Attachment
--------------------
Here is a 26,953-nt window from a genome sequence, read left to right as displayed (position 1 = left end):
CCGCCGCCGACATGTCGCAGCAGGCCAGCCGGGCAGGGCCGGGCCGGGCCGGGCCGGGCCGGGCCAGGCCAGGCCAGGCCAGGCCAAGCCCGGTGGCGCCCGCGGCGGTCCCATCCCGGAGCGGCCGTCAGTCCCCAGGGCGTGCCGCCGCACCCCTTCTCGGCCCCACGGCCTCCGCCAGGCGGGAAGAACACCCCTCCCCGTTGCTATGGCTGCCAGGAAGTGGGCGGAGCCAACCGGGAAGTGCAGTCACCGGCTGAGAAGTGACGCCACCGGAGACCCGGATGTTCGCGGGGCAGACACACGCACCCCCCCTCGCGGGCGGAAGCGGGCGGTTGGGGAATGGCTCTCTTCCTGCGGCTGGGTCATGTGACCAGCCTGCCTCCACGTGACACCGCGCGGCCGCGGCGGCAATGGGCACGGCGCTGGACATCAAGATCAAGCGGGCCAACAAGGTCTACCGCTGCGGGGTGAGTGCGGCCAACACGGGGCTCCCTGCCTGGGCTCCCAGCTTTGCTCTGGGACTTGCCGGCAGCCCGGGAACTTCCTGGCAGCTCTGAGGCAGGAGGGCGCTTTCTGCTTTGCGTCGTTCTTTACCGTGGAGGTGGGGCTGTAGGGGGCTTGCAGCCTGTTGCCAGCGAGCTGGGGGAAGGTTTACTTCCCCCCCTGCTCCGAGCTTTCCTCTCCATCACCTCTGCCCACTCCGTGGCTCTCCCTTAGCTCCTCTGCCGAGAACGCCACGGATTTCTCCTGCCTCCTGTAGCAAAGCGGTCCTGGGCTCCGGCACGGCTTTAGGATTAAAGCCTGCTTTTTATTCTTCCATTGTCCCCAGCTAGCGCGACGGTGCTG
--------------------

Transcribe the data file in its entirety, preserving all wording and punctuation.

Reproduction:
Here is a 26,953-nt window from a genome sequence, read left to right as displayed (position 1 = left end):
CCGCCGCCGACATGTCGCAGCAGGCCAGCCGGGCAGGGCCGGGCCGGGCCGGGCCGGGCCGGGCCAGGCCAGGCCAGGCCAGGCCAAGCCCGGTGGCGCCCGCGGCGGTCCCATCCCGGAGCGGCCGTCAGTCCCCAGGGCGTGCCGCCGCACCCCTTCTCGGCCCCACGGCCTCCGCCAGGCGGGAAGAACACCCCTCCCCGTTGCTATGGCTGCCAGGAAGTGGGCGGAGCCAACCGGGAAGTGCAGTCACCGGCTGAGAAGTGACGCCACCGGAGACCCGGATGTTCGCGGGGCAGACACACGCACCCCCCCTCGCGGGCGGAAGCGGGCGGTTGGGGAATGGCTCTCTTCCTGCGGCTGGGTCATGTGACCAGCCTGCCTCCACGTGACACCGCGCGGCCGCGGCGGCAATGGGCACGGCGCTGGACATCAAGATCAAGCGGGCCAACAAGGTCTACCGCTGCGGGGTGAGTGCGGCCAACACGGGGCTCCCTGCCTGGGCTCCCAGCTTTGCTCTGGGACTTGCCGGCAGCCCGGGAACTTCCTGGCAGCTCTGAGGCAGGAGGGCGCTTTCTGCTTTGCGTCGTTCTTTACCGTGGAGGTGGGGCTGTAGGGGGCTTGCAGCCTGTTGCCAGCGAGCTGGGGGAAGGTTTACTTCCCCCCCTGCTCCGAGCTTTCCTCTCCATCACCTCTGCCCACTCCGTGGCTCTCCCTTAGCTCCTCTGCCGAGAACGCCACGGATTTCTCCTGCCTCCTGTAGCAAAGCGGTCCTGGGCTCCGGCACGGCTTTAGGATTAAAGCCTGCTTTTTATTCTTCCATTGTCCCCAGCTAGCGCGACGGTGCTG